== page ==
One For All

As a child, reading was one of my favorite pastimes. I couldn’t have been very old – maybe ten or eleven – when my imagination began feasting on the classics. (If you’re familiar with any of my posts in 2013, it should be clear my reading tastes tend to be eclectic.) What I especially enjoyed were adventure tales where seemingly ordinary people performed heroic deeds.

Image by Julia Casado from Pixabay

There were particular authors whose works I enjoyed. I devoured stories by Alexander Dumas. I read and re-read The Count of Monte Cristo. Ditto for Mutiny On the Bounty (by Charles Nordhoff and James Norman Hall). Such adventure tales helped my imagination soar; in a way, I was able to live the adventures in my head. Continue reading “One For All”

The Big House

On separate occasions over the last couple weeks, two of my grandchildren have asserted:  “My house is bigger than yours.” Perhaps this is a twenty-first century equivalent to the claim from my era:  my dad is stronger than your dad!strong man

When the five-year old initially made the statement, I gently disagreed with him. “Yes, you live in a big house, but not as large as this one.” Factually, I was correct but this grandson would have none of it. Some weeks later, when my four-year old granddaughter posited the identical suggestion, I admitted the possibility. (She does live in a larger home than the grandson.) Continue reading “The Big House”

Southern Romantic

A couple days ago, I posted in this space about the suggestion by a film critic and New York Post columnist to banish one of my favorite all-time books, Gone With the Wind, arguing it was one more remnant of racist history. Seventy-nine years ago today, GWTW debuted on bookstands.Gone_with_the_Wind_cover

The author, Margaret Mitchell, hoped the book would sell 5,000 copies. To her surprise, during a single day in the summer of 1936, 50,000 copies were sold. The book was her only published novel, earning her the National Book Award for Most Distinguished Novel of 1936 as well as the Pulitzer Prize for fiction in 1937. Not bad for a first novel, huh? Continue reading “Southern Romantic”

Here Lies . . .

FROM: http://tiny.cc/4pktzx
FROM: http://tiny.cc/4pktzx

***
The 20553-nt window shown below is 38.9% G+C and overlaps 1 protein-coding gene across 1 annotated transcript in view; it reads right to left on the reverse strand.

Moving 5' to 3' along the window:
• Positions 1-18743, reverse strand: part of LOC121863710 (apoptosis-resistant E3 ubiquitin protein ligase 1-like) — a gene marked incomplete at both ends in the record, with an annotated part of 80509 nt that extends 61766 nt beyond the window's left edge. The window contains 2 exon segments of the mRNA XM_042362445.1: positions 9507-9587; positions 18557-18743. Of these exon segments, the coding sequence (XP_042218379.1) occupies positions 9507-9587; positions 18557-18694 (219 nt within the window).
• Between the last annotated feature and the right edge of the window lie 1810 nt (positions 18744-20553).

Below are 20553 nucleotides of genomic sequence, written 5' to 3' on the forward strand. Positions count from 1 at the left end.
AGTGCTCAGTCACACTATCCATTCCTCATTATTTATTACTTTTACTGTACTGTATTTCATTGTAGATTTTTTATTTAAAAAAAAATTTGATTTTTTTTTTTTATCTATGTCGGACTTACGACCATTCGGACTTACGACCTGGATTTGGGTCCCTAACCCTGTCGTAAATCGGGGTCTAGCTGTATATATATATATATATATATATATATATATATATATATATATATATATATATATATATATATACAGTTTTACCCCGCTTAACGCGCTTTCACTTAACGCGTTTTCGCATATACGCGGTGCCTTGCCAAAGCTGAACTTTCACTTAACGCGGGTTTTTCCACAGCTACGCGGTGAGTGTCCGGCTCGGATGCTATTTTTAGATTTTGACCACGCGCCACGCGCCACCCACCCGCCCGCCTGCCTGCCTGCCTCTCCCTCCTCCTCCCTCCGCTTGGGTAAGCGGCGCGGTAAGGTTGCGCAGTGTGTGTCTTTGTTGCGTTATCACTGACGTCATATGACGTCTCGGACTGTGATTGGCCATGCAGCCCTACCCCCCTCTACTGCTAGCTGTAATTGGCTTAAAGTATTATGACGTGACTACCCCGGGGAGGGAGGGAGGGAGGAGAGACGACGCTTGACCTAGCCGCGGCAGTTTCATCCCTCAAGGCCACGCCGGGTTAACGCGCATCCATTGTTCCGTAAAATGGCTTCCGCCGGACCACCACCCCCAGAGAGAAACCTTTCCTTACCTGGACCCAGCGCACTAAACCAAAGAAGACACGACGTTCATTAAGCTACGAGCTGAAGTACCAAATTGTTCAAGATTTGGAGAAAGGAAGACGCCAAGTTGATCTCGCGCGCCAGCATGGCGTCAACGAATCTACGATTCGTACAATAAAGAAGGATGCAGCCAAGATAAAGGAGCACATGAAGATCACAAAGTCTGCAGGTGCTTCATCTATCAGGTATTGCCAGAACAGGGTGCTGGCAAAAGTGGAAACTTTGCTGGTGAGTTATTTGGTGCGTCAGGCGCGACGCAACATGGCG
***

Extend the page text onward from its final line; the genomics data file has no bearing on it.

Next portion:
Two-thousand-fifteen is the centennial year marking the publication of the curious (though largely forgotten) volume of poems titled Spoon River Anthology.

Written by poet Edgar Lee Masters, the book is a collection of short poems (epitaphs) relating the lives of fictional small town characters (mingled with poems by several true-life figures) who share the same location … they’re buried in the Spoon River cemetery.

Except for the introductory poem, each poem/epitaph is written in the first person, each departed individual telling his or her story from the grave. The poems were initially a series of compositions published in a literary journal.

These compositions eventually became the anthology. Masters published numerous other works including biographies of Abraham Lincoln, Mark Twain and others. However, the Spoon River Anthology appears to have been his most notable and enduring work. Continue reading “Here Lies . . .”

Lyin’ Eyes

Written in 1975 by Don Henley and Glenn Frey of the Eagles, the song Lyin’ Eyes was nominated for Record of the Year. In concerts following the song’s release, Henley and Frey shared that the song originated when they witnessed a curious encounter in an LA bar. They imagined the scene as an illicit love affair between the man and woman; soon after, the song was born.lying eyesLyrics from the song came to mind today as I was mulling over revelations about Rachel Dolezal, a prominent civil rights activist and current president of the NAACP in Spokane, Washington. Though most of the song’s lyrics refer to a bar romance, the verse shown below could apply to almost any entanglement in which a woman might find herself.

She wonders how it ever got this crazy …
She thinks about a boy she knew in school.
Did she get tired, or did she just get lazy?
She’s so far gone she feels just like a fool.

In case you’re unaware of the predicament of Rachel Dolezal, you’ll find here and here two articles that fill in the details. Perhaps neither Frey nor Henley could have imagined their lyrics might be tied to such a tangled tale! Continue reading “Lyin’ Eyes”